Here’s Why You HAVE To Warm Up For Bouldering

by | Jul 4, 2019 | Fitness

Bouldering. A word that usually just makes me think of Donkey from Shrek.

But I’m getting to know this word on a whole new level with my #WHGetsFit winter fitness challenge. This year we stepped up the game. Our chosen training needs to scare us a little (or a lot). I decided that bouldering would definitely put me out of my comfort zone, so bring on the challenge.


Where better to train than the hub of bouldering just down the road from my work? Bloc11 is a dedicated bouldering gym that specialises in climbing and fitness. They were more than happy to help me out with some one-on-one training plus all the gear I would be needing.
I recently went for my first training session with the incredibly skilled climber, Tiffany Wells. She flies up the toughest routes making everything look easy and what’s more, graceful. I was a little intimidated after some insta stalking but after meeting this champ in person, I knew I had nothing to worry about. All of the staff at Bloc11 are super friendly and helpful. And being a clumsy, awkward human I need all the guidance I can get.

Bouldering with Tiffany

First up, the warm-up. Yes, that’s right. You don’t just jump on the wall and start climbing as I had previously thought. Just like any other sport, you get your muscles warm and ready. The warm-up should always be dynamic.
READ MORE: Get Flexi With This Resistance Band Pilates Warm-Up
“Dynamic warm-ups are favourable over static warm-ups,” Tiffany begins. “Leave things like stretches for your warm down at the end of your session.” You need to warm up as opposed to cool down so do something that gets your heart rate up. “Like running on the spot, jumping jacks and burpees to start off the session,” she explains. “Bear walks and their different variations are always great ways to activate the whole body.”

“A local physiotherapist and climber, Jessie Workman, made a warm-up for climbing video and she has some great warm-ups that I include in my own repertoire,” Tiffany continues.
“Shoulders are incredibly intricate,” she adds. “and they work hard when bouldering.” Tiff likes to ensure that her shoulder are VERY warm before getting anywhere near the wall. “I use a Theraband (a very light one) and do shoulder warm-ups with that.” Warm-ups such as a band pass through, a rotator cuff warm-up and a scapula warm-up.
Fingers. These bad boys get ignored in most sports but they’re uber important in climbing. “They are not to be forgotten,” Tiffany stresses. “Using a bucket of rice to open up and move your hands works well. We have a bucket at Bloc11.” But you can also use that trusty Theraband to warm up the fingers as well. “Wrap it around the backs of your fingers and expand them.”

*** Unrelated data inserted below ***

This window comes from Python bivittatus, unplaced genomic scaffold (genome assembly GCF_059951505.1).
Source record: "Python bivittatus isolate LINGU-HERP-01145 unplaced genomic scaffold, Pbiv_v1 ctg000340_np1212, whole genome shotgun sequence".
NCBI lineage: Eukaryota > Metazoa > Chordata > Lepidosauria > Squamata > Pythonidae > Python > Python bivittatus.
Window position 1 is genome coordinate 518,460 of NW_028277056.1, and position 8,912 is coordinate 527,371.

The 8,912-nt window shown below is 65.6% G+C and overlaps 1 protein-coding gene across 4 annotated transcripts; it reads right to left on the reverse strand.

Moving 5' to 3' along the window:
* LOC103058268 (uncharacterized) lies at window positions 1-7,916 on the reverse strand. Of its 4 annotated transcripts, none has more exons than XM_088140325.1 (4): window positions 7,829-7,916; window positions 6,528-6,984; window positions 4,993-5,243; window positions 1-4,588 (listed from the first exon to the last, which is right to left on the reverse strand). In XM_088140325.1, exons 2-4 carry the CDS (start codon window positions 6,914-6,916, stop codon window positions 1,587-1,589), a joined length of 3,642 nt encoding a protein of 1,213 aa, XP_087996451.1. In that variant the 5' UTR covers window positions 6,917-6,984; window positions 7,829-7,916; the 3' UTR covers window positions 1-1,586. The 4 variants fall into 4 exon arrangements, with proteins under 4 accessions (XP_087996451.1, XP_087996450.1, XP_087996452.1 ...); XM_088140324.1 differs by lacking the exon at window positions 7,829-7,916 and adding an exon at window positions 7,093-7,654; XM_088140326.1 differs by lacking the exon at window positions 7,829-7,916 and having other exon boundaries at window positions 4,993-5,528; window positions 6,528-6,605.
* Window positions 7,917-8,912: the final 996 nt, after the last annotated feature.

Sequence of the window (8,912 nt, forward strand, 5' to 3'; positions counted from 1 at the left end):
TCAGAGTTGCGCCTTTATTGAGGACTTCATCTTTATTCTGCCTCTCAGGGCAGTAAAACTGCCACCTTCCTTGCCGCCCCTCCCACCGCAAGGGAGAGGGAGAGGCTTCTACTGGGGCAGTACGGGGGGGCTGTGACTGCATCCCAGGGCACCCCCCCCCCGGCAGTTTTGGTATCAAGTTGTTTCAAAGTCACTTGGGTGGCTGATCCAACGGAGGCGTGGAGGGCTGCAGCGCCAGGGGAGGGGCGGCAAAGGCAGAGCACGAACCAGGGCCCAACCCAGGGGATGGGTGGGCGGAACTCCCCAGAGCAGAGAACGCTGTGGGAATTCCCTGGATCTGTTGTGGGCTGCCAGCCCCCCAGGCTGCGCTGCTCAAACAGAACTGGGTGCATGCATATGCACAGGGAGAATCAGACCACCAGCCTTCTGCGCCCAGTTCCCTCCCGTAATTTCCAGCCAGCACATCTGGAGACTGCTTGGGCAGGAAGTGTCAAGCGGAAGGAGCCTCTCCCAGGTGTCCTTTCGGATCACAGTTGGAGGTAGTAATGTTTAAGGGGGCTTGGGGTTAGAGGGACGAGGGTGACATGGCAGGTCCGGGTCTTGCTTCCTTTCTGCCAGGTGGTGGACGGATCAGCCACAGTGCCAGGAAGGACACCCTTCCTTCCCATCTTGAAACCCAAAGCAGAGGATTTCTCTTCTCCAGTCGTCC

Risky business skipping the warm-up

That’s right, just like any other sport, skipping the warm-up can lead to injuries. And nasty ones at that. “Finger tendon injuries are common in climbing,” Tiffany begins. “They can happen if you don’t warm-up properly. Shoulder injuries [are a big one], because shoulders are so intricate and work hard they are injury prone. Rotator cuff injuries are probably the most common form of injury.”
READ MORE: How To Warm Up The Right Way
It’s not just the upper body that you need to worry about, ankles are in the firing line too.”The reality is, you fall on the mats when you can’t complete a climb and ankle rolls can happen,” Tiffany continues. “By making sure that your body is warm and that you down climb when possible, you can lower your chances of getting these kinds of injuries.”
Including antagonistic exercises in your routine can also prevent injuries, like this full body workout. 

Just another chick on the wall

Once the floor warm-up is done, you can head to the wall. “The best thing to do is start off slow and do a lot of very easy climbing within your ability to make sure your body is ready to climb harder,” Tiffany adds. “When I warm-up on the wall I like to up and down climb problems which are well within my ability.” No need to show off and hit the hard stuff.
“I then try and force some dynamic movement on easy problems with big holds,” she continues. “I slowly increase the difficulty of the problems I try. Remember, if you are going to down climb, make sure you are doing it in a very controlled way. You don’t want to be falling downwards on your muscles and tendons. You want to be progressing downwards as controlled as you did it upwards.”
Bloc11 have a free beginner class every Saturday at 10 am. Why not give it a try? 

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